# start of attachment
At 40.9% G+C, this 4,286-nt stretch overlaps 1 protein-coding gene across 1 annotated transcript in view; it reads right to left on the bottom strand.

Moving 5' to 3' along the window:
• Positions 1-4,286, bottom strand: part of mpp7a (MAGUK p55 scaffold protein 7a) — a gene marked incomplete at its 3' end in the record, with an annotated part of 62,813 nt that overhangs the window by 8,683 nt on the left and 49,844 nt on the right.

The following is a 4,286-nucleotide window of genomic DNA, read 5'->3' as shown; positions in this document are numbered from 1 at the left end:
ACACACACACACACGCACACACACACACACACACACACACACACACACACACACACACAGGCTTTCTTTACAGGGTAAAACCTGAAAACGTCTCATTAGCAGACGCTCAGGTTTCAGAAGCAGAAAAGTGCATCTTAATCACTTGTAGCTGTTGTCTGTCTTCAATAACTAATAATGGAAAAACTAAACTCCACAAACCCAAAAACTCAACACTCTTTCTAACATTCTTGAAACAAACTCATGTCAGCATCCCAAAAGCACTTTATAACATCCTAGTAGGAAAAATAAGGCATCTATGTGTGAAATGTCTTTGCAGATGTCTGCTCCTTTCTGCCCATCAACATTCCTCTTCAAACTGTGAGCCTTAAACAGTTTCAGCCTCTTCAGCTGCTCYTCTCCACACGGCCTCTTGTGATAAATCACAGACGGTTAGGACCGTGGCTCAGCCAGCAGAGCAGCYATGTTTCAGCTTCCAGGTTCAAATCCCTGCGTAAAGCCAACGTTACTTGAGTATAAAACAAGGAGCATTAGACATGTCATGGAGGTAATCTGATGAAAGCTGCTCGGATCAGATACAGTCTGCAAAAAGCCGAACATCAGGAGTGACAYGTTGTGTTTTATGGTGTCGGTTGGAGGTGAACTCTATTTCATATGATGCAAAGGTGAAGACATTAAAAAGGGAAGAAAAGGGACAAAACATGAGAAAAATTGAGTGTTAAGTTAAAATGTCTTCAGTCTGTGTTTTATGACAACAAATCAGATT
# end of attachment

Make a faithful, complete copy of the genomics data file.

At 40.9% G+C, this 4,286-nt stretch overlaps 1 protein-coding gene across 1 annotated transcript in view; it reads right to left on the bottom strand.

Moving 5' to 3' along the window:
• Positions 1-4,286, bottom strand: part of mpp7a (MAGUK p55 scaffold protein 7a) — a gene marked incomplete at its 3' end in the record, with an annotated part of 62,813 nt that overhangs the window by 8,683 nt on the left and 49,844 nt on the right.

The following is a 4,286-nucleotide window of genomic DNA, read 5'->3' as shown; positions in this document are numbered from 1 at the left end:
ACACACACACACACGCACACACACACACACACACACACACACACACACACACACACACAGGCTTTCTTTACAGGGTAAAACCTGAAAACGTCTCATTAGCAGACGCTCAGGTTTCAGAAGCAGAAAAGTGCATCTTAATCACTTGTAGCTGTTGTCTGTCTTCAATAACTAATAATGGAAAAACTAAACTCCACAAACCCAAAAACTCAACACTCTTTCTAACATTCTTGAAACAAACTCATGTCAGCATCCCAAAAGCACTTTATAACATCCTAGTAGGAAAAATAAGGCATCTATGTGTGAAATGTCTTTGCAGATGTCTGCTCCTTTCTGCCCATCAACATTCCTCTTCAAACTGTGAGCCTTAAACAGTTTCAGCCTCTTCAGCTGCTCYTCTCCACACGGCCTCTTGTGATAAATCACAGACGGTTAGGACCGTGGCTCAGCCAGCAGAGCAGCYATGTTTCAGCTTCCAGGTTCAAATCCCTGCGTAAAGCCAACGTTACTTGAGTATAAAACAAGGAGCATTAGACATGTCATGGAGGTAATCTGATGAAAGCTGCTCGGATCAGATACAGTCTGCAAAAAGCCGAACATCAGGAGTGACAYGTTGTGTTTTATGGTGTCGGTTGGAGGTGAACTCTATTTCATATGATGCAAAGGTGAAGACATTAAAAAGGGAAGAAAAGGGACAAAACATGAGAAAAATTGAGTGTTAAGTTAAAATGTCTTCAGTCTGTGTTTTATGACAACAAATCAGATT